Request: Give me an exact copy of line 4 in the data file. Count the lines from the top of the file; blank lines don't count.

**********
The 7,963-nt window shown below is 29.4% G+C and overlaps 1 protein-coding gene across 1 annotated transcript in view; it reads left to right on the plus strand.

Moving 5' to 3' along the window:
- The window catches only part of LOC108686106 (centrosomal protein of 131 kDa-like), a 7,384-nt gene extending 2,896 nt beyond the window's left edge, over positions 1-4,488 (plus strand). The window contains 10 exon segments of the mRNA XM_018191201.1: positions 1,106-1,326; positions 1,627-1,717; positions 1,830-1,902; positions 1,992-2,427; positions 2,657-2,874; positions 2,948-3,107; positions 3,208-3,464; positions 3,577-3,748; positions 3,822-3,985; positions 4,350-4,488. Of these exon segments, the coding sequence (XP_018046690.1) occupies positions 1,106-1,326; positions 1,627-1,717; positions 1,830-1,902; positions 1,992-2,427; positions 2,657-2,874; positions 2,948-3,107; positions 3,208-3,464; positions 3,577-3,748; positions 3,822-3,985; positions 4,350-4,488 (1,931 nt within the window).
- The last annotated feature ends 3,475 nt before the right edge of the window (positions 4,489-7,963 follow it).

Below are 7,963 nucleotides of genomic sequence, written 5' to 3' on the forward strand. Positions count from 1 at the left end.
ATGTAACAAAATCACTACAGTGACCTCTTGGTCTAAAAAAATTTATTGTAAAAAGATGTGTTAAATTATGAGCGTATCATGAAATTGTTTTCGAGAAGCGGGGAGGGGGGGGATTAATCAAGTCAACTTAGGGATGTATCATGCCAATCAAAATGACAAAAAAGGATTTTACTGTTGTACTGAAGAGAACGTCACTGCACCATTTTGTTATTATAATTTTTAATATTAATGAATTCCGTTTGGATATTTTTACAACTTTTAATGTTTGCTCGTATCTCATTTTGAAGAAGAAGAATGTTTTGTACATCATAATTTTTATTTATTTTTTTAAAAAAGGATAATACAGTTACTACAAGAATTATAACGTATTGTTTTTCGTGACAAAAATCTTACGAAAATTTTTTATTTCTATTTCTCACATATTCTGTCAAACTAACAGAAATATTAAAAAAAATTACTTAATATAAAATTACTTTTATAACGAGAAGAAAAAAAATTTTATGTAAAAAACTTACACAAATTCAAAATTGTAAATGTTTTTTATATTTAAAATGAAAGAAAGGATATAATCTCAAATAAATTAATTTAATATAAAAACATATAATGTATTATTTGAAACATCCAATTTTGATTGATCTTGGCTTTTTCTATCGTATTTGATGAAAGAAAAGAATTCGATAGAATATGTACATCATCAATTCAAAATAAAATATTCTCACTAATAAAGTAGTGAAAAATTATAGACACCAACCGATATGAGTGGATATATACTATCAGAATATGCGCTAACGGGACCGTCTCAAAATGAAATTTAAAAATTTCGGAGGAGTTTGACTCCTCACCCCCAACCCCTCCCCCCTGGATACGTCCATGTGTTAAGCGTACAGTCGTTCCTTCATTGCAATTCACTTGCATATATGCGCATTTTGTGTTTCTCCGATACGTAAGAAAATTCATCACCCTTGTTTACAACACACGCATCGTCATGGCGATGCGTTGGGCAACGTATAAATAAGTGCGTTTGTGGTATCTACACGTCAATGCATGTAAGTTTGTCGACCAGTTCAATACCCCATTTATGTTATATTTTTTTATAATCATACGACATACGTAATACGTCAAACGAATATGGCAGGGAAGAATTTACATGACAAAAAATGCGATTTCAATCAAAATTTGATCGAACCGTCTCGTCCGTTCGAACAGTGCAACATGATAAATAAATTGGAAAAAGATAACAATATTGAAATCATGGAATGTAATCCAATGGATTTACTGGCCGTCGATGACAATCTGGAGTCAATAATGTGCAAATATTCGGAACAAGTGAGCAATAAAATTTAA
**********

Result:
- The last annotated feature ends 3,475 nt before the right edge of the window (positions 4,489-7,963 follow it).